Suicide Guy: Sleepin’ Deeply – Review
Follow Genre: Adventure/Puzzler
Developer: Fabio Ferrara
Publisher: Chubby Pixel
Platforms: PC, Switch
Tested on: Switch

Suicide Guy: Sleepin’ Deeply – Review

Site Score
Good: Imaginative! Challenging!
Bad: The programming can cause frustration
User Score
(4 votes)
Click to vote
VN:F [1.9.22_1171]
Rating: 8.5/10 (4 votes cast)

With a bit of a sensitive name, Suicide Guy might give you all different types of associations over what the hell this game might actually be! Especially if you don’t know the first game, but the title is actually pretty self-explanatory.  The goal? Finding a way to off yourself in a cartoony world. For some people, this might have been a kick against a sore leg, and that’s why Suicide Guy: Sleepin’ Deeply is at the very least already an ethical improvement. Everybody knows the fastest way to wake up from a dream is by imminent death, right? 


There’s only one bit of story that’s clearly explained in Suicide Guy’s latest adventure. After seeing a commercial about a beer that has 99 percent alcohol in it, Suicide Guy gets thirsty and takes one of those out of his fridge. As he drinks it he quickly passes out and wakes up at sea. From here, you will instantly be dropped inside what seems a colorful, almost kiddy nightmare. When there’s another cutscene at any time, it will mostly be there because it’s giving you a hint to direct you further towards your goal of ending your life (and your dream as well). Each time you finish a world, you return to a mysterious restaurant that serves as a level selector where you get ready for another adventure. Except for the goal remaining the same each time you play a level, the worlds you will find yourself in have nothing to connect them with each other, which actually is great in this case! It’s a type of set-up that you normally find in older games. Less story, more gameplay and focus on creating individual nice parts. This doesn’t always work for every game, but for Suicide Guy it does wonders.


Suicide Guy is on the edge of a cartoony experience, where a lot of bright colors are mixed with sometimes serious looking omens. What’s mainly wonderful about the art direction is that every new world is a great new explorable box of its own. It’s doing such a fine job on letting the fantasy flow free while still making puzzles understandable and giving the player room to move around. It’s just bright in communicating what you can do most of the time. Maybe very occasionally you’d wish that there would be a clearer hint on what to do, but it’s also the fun and part of some difficulty the game brings.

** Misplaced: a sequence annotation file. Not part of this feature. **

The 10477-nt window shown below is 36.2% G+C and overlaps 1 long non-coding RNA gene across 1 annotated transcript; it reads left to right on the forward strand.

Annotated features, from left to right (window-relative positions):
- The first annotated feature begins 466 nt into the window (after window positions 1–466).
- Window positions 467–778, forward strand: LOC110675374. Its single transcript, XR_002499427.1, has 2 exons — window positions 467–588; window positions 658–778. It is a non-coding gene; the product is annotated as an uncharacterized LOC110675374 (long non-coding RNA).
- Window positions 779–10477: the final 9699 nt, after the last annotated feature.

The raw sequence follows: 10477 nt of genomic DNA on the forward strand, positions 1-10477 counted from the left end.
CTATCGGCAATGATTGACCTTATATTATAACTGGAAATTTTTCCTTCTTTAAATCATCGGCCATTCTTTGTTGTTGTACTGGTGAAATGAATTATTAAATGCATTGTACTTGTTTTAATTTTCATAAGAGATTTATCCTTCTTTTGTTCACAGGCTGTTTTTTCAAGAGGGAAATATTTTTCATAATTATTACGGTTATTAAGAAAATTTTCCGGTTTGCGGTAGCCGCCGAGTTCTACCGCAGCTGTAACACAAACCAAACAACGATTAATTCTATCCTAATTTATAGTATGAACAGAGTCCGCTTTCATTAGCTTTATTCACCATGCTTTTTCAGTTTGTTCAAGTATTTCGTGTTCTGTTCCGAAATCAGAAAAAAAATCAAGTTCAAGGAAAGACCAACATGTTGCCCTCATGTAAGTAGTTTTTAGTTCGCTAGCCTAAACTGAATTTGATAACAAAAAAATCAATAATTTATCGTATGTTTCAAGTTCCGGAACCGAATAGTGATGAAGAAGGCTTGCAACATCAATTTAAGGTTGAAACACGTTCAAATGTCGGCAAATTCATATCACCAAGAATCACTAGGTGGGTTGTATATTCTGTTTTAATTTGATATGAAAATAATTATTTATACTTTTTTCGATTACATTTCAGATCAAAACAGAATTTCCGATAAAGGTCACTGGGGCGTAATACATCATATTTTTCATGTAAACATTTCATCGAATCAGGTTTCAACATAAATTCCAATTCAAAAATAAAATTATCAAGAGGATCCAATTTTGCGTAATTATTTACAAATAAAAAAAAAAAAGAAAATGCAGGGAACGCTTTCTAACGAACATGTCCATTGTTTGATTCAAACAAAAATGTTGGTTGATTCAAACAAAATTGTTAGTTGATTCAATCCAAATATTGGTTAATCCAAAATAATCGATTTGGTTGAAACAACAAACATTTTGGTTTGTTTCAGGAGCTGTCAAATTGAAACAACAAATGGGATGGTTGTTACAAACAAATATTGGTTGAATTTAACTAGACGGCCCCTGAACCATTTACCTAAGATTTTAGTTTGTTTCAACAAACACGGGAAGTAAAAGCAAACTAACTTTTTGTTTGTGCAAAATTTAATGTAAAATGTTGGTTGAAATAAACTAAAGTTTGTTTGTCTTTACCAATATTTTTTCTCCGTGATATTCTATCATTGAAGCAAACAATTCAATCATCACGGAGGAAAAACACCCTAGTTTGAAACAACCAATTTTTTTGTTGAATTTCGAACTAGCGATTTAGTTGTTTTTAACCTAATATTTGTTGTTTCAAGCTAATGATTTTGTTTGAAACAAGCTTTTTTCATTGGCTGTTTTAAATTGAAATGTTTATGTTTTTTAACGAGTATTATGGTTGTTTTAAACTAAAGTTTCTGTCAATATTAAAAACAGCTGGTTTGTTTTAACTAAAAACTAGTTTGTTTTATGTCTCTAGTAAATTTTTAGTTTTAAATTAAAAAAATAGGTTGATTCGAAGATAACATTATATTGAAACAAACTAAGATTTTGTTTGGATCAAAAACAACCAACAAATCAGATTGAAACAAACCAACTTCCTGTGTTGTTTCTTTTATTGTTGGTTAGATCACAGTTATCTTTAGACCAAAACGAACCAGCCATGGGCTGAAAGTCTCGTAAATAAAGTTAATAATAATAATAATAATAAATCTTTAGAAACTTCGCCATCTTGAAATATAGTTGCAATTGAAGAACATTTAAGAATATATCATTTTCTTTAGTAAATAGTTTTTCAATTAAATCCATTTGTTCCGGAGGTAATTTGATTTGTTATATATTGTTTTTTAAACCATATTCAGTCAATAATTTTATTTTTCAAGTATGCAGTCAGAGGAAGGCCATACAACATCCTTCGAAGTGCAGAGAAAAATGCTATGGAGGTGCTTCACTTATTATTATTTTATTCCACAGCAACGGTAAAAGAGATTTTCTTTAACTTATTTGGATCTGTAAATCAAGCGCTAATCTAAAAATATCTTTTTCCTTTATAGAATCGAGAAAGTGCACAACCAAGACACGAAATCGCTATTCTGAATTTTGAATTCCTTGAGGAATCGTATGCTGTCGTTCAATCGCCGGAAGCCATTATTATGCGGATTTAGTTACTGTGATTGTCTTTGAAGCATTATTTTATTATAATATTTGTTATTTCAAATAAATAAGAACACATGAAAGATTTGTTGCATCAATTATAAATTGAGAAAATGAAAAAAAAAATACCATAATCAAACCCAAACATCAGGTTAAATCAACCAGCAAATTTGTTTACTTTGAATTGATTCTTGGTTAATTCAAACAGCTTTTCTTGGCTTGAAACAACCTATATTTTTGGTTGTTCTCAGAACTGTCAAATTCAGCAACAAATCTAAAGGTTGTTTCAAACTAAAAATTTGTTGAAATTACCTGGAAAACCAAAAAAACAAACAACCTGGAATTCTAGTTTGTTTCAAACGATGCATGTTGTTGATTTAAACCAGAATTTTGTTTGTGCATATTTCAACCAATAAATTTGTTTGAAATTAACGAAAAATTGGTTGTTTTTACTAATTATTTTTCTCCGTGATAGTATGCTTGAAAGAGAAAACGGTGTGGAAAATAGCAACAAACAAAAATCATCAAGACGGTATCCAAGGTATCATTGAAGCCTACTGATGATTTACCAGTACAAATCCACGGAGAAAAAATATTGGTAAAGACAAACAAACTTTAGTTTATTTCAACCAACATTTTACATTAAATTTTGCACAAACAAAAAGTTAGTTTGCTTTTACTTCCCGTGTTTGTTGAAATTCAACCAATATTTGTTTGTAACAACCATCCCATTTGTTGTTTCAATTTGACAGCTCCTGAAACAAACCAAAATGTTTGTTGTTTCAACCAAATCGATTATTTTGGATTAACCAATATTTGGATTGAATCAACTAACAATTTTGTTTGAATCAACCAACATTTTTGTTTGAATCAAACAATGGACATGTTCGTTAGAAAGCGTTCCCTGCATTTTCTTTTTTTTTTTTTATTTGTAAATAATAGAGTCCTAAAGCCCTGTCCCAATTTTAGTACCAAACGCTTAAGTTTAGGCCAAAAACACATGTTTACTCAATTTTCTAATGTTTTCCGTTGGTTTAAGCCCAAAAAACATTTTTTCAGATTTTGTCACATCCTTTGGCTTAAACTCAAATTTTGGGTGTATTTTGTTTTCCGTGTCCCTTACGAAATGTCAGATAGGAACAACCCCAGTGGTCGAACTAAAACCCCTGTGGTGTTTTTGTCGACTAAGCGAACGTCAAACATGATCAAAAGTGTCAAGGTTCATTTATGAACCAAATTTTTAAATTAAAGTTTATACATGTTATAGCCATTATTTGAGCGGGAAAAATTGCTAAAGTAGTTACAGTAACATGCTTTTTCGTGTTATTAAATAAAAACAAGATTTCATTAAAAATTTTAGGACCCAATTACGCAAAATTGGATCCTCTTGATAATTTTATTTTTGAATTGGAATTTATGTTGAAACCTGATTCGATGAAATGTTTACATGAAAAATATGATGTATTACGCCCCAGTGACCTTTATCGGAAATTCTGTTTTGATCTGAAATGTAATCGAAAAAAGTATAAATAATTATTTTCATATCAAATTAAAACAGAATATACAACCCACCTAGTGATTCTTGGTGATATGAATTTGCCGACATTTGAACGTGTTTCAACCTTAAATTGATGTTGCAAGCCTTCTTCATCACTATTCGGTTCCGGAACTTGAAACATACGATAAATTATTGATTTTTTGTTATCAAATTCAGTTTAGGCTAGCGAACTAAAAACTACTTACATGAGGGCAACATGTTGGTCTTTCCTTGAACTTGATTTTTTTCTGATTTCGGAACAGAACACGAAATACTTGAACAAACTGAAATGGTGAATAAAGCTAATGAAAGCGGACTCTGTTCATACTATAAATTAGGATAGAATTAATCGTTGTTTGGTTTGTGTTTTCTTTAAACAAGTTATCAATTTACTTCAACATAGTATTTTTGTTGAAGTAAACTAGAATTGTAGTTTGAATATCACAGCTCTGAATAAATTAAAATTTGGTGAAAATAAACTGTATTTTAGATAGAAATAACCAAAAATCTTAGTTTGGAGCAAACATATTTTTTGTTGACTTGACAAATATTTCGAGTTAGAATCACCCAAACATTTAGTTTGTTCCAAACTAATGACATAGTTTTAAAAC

Most of the levels will actually be eerily silent, apart from the sound effects and the game’s weird obsession with portable radios that do give some music at times. Luckily, the sound effects that are there, are there to be good. The creaking of the platforms you jump on, the low voice of Suicide Guy when he jumps around, the rain and storm and devices you come across, all are nicely blended in with the gameplay and certainly give the game that extra boost of realism in an otherwise cartoony world.


Suicide Guy: Sleepin’ Deeply could be best described as a first-person puzzle game with platform elements. The goal is always the same and very simple, you need to find a way to die. The methods towards the goal depend on the world that’s presented to you though. Variation and creativity is what the game does best. One world you might need a very linear approach and just try to conquer it bit by bit to get further ahead in different rooms, while the other world might be a timed event where you need to complete a track of obstacles as fast as possible as if you were in an episode of wipe-out.

As an example, the game drops you instantly into a level where you are trying to find a way to die with nothing but a giant catapult, a rock, and a giant green monster. To complete your objective you will need to find the right sequence of doing things. If you’re not busy running and jumping around, you will probably be working out the order of puzzles in a world, a puzzle itself, or actually looking for the end-goal. Sometimes it’s not that clear where you will find the best (and only) option to end the level until you get further on the road to ”freedom”.

The biggest problem with the game is that, even though it relies on platforming gameplay a lot, the controls and mechanics can be a frustrating combination. Sometimes you will quickly jump too far or slide off a specific platform, even if it’s clearly unintended. A good challenging game is always fair, and never gives the player that feeling of something being the game’s fault. Instead, it will challenge the player to become better and stronger using the given mechanics and opportunities. Be that as it may though, at any rate, Suicide Guy: Sleepin’ Deeply is great for its nostalgic value of creation and challenging your mind without saying too much. Its not too funny, which considering the sensitive subject is probably better for the creators when taking in account that the internet isn’t really friendly these days.


Fun, challenging, and above all a great and original puzzle game. The controls might take away some of the pleasure, yet the nostalgia and the creativity this game is drenched in, are two things that other games can look up to and take an example from. If you are looking for a game that’s low in its price ($5,99/€5,99) and gives you a good few hours of fun, it’s definitely nice to try out.

VN:F [1.9.22_1171]
Rating: 8.5/10 (4 votes cast)
VN:F [1.9.22_1171]
Rating: +2 (from 2 votes)
Suicide Guy: Sleepin’ Deeply - Review, 8.5 out of 10 based on 4 ratings

I'm a game designer, developer, and reviewer. I've been reviewing for since 2017.

No Comments

Leave a Reply

You must be logged in to post a comment.